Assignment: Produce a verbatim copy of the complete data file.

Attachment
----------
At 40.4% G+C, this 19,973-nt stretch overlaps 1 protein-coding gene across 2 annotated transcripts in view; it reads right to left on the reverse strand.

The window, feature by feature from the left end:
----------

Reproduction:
At 40.4% G+C, this 19,973-nt stretch overlaps 1 protein-coding gene across 2 annotated transcripts in view; it reads right to left on the reverse strand.

The window, feature by feature from the left end: